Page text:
1. Just checking in to say I read this regularly, I appreciate your hard work and, frankly, your busy-ness, and you’re doing great, at least as far as I can tell. Keep reading, working, playing, thinking, and writing!

  2. The quickest way for me to find peace and decompress is to take away all my technology. I hate doing it, but it almost always leads to me being forced to relax and read a magazine, play a boardgame, watch mindless TV, take a bath, cook an elaborate meal, do a sudoku puzzle or just lay in bed and listen to the radio. On sunnier days, I’m even inclined to take a walk.

    It should be noted that the only times that my technology is taken away is when my laptop is busted (i.e. now) or my phone is lost. But I’ve also decided to do one resolution per month instead of a single New Years resolution, and one upcoming month is going to be a month of remaining (mostly) unplugged. The resolution per month thing is also pretty awesome for personal satisfaction/accomplishment. This month I’m running a mile or exercising a half an hour per day. It feels awesome to come home having accomplished somethign I thought I’d never do each day.

    Why are you trying to accomplish so much? For yourself, for others, or for your reputation to others? That’s the other thing I ask myself when I’m busy with too many things at once. Often I find the things I’m trying to do I’m trying to do for the wrong reasons, or for reasons that aren’t top priorities.

    Sorry for the tome. Also, congratulations on your and Becky’s upcoming bundle of joy! 🙂

  3. I am checking in to say I read too. And DO THE ROTATION SCHEDULE. And I can’t wait for the recommencement of Murphy social gatherings.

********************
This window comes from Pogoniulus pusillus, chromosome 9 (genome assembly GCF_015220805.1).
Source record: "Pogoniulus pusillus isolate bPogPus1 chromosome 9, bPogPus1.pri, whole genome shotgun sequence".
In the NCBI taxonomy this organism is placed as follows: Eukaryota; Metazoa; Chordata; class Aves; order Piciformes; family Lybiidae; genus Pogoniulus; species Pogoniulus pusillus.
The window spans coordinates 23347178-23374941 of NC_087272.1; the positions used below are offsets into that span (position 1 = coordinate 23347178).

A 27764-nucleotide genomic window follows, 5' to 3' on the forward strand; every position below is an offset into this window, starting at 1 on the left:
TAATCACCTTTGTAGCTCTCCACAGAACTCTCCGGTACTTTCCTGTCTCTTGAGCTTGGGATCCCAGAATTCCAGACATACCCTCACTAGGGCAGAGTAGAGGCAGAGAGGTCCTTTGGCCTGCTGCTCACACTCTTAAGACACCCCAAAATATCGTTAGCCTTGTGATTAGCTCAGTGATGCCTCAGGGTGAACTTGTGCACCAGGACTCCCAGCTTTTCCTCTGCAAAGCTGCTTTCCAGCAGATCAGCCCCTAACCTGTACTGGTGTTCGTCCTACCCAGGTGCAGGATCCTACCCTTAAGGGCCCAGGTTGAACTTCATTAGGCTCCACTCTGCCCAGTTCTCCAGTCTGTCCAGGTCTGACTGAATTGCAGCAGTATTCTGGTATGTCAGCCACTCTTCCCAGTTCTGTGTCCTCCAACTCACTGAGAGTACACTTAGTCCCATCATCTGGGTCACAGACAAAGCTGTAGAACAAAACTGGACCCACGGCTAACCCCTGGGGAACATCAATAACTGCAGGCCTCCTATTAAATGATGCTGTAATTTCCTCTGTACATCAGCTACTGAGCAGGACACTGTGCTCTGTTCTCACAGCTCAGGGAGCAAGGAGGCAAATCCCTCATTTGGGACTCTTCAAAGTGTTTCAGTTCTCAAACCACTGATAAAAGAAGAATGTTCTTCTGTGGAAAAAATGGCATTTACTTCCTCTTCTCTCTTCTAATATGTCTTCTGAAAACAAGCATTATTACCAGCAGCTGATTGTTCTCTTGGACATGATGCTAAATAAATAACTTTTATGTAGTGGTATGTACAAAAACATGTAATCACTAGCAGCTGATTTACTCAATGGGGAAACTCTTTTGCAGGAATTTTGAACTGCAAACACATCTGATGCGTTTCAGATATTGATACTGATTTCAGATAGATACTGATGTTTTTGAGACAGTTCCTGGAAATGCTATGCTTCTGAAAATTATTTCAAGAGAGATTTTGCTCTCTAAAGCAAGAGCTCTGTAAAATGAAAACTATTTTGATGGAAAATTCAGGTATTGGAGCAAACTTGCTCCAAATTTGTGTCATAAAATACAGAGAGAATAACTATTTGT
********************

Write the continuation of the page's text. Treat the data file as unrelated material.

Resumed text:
I think as far as finding peace and turning off the brain, etc… they are a little different. For turning off the brain, turning on WFLS works like a charm. And cooking at the same time. I also highly recommend choosing a day of the week during which you’re not going to answer the phone or check emails. That definitely helps me feel a real detachment from the hamster wheel. Do what you do while you’re doing it, and then when you’re not, don’t.

  4. I feel like I should add for clarification – I think the time of NOT checking emails/texts/Facebook/clicking through spreadsheets helps dignify the time when you are doing those things.

  5. I just wanted to say that as a result of reading this blog last week, I cleared out almost a hundred (count them!) unread emails in my personal email, and more than 30 in my work email. I have been unread-free at the end of every day since Monday.

  6. I have a personal goal of clearing and organizing/prioritizing my personal inbox and work inbox every day. I can’t imagine the stress at leaving with things hanging over my head. I don’t always accomplish the goal, but I usually do. I’m glad, Julia, that you’ve stayed on top of it. Once you’re on top of it, it’s a lot easier to stay on top.

    In the NHS days, everything was urgent. It was just how we did business. I hated it at first, but now I really appreciate it. The trick is turning it off when it needs to be turned off. I really appreciate all of your advice in that regards: truly, truly.